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Let's say I want to convolve two functions (f and g), a gaussian with a breit-wigner:

f[x_] := 1/(Sqrt[2 π] σ)Exp[-(1/2) ((x - μ)/σ)^2];
g[x_] := 1/π (γ/((x - μ)^2 + γ^2));

One way is to use Convolve like:

Convolve[f[x],g[x],x,y];

But that gives:

(γ Convolve[E^(-((x - μ)^2/(2 σ^2))),1/(γ^2 + (x - μ)^2), x, y])/(Sqrt[2] π^(3/2) σ)

,which means it couldn't do the convolution.

I then tried the integration (the definition of the convolution):

Integrate[f[x]*g[y - x], {x, 0, y}, Assumptions->{x > 0, y > 0}]

But again, it couldn't integrate. I know that there are functions that can't be integrated analytically, but it seems to me that whenever I go into convolution, I find another function that can't be integrated.

Is the numerical integration the only way to do convolution in Mathematica (besides those simple functions in the examples), or am I doing something wrong?

My target is to convolute a crystal-ball with a breit-weigner. The CB is something like:

Piecewise[{{norm*Exp[-(1/2) ((x - μ)/σ)^2], (
x - μ)/σ > -α},
{norm*(n/Abs[α])^n*
 Exp[-(1/2) α^2]*((n/Abs[α] - Abs[α]) - (
   x - μ)/σ)^-n, (x - μ)/σ <= -α}}]

I've done this in C++ but I thought I try it in Mathematica and use it to fit some data. So please tell me if I have to make a numerical integration routine in Mathematica or there's more to the analytic integration.

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1 Answer 1

up vote 6 down vote accepted

Here is a way to solve this problem using the convolution theorem:

l = Assuming[{\[Gamma] > 0 && \[Sigma] > 0 && \[Mu] > 0 && 
    k \[Element] Reals},
  FourierTransform[PDF[CauchyDistribution[\[Mu], \[Gamma]], x], x, k]
  ]

$\frac{\left(\theta (-k) e^{2 \gamma k}+\theta (k)\right) e^{-k (\gamma -i \mu )}}{\sqrt{2 \pi }}$

g = Assuming[{\[Gamma] > 0 && \[Sigma] > 0 && \[Mu] > 0 && 
    k \[Element] Reals},
  Expectation[Exp[I k x], 
   x \[Distributed] NormalDistribution[\[Mu], \[Sigma]]]
  ]

$e^{-\frac{k^2 \sigma ^2}{2}+i k \mu }$

Assuming[{\[Gamma] > 0 && \[Sigma] > 0 && \[Mu] > 0 &&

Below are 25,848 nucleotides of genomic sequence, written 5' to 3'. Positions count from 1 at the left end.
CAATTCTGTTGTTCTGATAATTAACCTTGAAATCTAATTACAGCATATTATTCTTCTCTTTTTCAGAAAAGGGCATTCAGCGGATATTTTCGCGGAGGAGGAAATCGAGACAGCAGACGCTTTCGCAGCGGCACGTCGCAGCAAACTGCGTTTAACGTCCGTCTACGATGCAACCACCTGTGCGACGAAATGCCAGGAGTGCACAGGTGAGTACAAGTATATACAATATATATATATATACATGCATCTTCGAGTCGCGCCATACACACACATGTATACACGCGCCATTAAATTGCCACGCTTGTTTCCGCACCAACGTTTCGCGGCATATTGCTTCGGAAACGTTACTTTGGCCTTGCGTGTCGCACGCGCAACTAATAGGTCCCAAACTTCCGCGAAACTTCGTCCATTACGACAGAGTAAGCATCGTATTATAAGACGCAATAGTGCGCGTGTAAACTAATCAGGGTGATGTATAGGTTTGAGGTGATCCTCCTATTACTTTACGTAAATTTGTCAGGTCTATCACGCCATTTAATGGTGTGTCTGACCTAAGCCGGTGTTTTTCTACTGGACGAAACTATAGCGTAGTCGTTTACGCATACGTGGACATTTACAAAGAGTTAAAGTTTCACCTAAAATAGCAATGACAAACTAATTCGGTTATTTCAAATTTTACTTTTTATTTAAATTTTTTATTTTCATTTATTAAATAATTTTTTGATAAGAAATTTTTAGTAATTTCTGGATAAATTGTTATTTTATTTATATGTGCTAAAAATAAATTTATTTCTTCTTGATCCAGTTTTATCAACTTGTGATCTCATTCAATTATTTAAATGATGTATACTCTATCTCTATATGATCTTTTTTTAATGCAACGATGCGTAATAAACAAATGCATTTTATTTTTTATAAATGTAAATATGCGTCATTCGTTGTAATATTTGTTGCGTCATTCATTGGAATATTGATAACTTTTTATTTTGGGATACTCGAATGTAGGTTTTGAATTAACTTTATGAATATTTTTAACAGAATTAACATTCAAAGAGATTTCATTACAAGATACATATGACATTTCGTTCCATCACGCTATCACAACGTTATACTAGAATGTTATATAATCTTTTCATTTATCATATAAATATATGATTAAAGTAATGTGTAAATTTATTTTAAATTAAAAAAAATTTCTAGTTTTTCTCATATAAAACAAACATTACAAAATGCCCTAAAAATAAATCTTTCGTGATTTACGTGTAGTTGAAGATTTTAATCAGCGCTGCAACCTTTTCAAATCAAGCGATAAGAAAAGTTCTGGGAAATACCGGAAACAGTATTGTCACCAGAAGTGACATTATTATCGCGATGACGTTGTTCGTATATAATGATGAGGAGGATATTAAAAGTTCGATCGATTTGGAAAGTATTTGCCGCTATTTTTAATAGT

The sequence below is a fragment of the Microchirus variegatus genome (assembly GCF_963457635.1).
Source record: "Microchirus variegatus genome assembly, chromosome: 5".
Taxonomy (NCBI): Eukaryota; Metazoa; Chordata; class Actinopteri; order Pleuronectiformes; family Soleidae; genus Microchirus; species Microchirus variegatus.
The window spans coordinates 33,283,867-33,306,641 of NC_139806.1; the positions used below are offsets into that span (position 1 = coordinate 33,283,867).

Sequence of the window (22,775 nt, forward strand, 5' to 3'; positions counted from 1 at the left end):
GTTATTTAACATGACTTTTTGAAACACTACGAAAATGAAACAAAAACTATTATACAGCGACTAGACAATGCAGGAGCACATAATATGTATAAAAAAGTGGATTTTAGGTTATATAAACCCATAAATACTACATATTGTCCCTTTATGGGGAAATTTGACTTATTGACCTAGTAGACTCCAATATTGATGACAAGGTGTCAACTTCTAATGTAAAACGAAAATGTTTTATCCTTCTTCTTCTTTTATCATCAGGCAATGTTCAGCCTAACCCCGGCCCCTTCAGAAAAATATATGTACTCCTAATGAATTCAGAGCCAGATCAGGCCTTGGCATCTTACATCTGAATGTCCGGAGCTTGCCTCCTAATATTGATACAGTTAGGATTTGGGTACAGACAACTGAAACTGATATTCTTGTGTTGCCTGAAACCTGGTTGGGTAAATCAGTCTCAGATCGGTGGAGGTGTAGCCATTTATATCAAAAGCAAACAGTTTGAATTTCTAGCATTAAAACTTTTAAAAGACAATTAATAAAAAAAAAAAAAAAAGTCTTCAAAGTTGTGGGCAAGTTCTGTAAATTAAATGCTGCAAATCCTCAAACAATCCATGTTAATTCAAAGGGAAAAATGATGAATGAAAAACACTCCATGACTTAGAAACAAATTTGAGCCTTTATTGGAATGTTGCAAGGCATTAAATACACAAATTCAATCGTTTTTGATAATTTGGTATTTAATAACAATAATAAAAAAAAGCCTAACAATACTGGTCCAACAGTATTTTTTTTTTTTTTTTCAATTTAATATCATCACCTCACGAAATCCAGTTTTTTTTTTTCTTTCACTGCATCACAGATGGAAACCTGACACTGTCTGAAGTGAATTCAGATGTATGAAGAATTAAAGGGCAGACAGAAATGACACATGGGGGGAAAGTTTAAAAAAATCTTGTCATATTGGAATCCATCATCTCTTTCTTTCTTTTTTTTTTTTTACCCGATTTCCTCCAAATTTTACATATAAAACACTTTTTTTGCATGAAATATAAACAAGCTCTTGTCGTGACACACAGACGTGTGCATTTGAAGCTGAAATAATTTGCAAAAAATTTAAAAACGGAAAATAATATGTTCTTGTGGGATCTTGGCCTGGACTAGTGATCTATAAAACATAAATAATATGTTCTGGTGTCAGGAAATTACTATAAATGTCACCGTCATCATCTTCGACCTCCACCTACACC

k \[Element] Reals}, InverseFourierTransform[g l, k, x]]

$\frac{e^{-\frac{(-i \gamma -2 \mu +x)^2}{2 \sigma ^2}} \left(1-i \text{erfi}\left(\frac{-i \gamma -2 \mu +x}{\sqrt{2} \sigma }\right)\right)+e^{-\frac{(i \gamma -2 \mu +x)^2}{2 \sigma ^2}} \left(1+i \text{erfi}\left(\frac{i \gamma -2 \mu +x}{\sqrt{2} \sigma }\right)\right)}{2 \sqrt{2 \pi } \sigma }$

This is the result for the convolution as a function of x.

To take the Fourier transform of the Gaussian, I used Expectation with NormalDistribution (which is the Gaussian), applied to Exp[I k x]. That's faster than using FourierTransform directly - but the latter would also work.

Finally, I just take the inverse Fourier transform of the product of Fourier transforms, and fortunately we get an analytic result. It's still got some imaginary things in it, but they cancel. One could do some more work to get rid of them explicitly, but at least this should get you started.

By replacing the functions in your question with the built in distribution functions, I get slightly different prefactors. That can be amended by looking at the functional forms of the PDFs and comparing with your desired functions.

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1  
If you're considering the convolution as an integral over [-Infinity, Infinity], isn't it easier to use residues ? –  b.gatessucks May 28 '13 at 6:47
    
Wow. This is great. Thank you Jens. This is a very good starting point. –  user2285967 May 28 '13 at 7:01
2  
One can also get this result in version 8 using PDF[ParameterMixtureDistribution[CauchyDistribution[µ, δ], µ \[Distributed] NormalDistribution[0, σ]], z], and VoigtDistribution is new in 9. However, using the convolution theorem seems to be more reliable (e.g. it still works if the means are both nonzero, and isn't sensitive to the order in which the distributions appear). I wouldn't have thought to try it since I wouldn't expect it to be so much better behaved, but will remember this in future. +1! –  Oleksandr R. May 28 '13 at 9:38
    
@OleksandrR. Thanks for the idea. But I'm afraid I can only remember commands with fewer than 10 syllables... –  Jens May 28 '13 at 15:33
    
@b.gatessucks Yes - actually I thought that Mathematica would use that to do the integral in Convolve automatically... –  Jens May 28 '13 at 15:35

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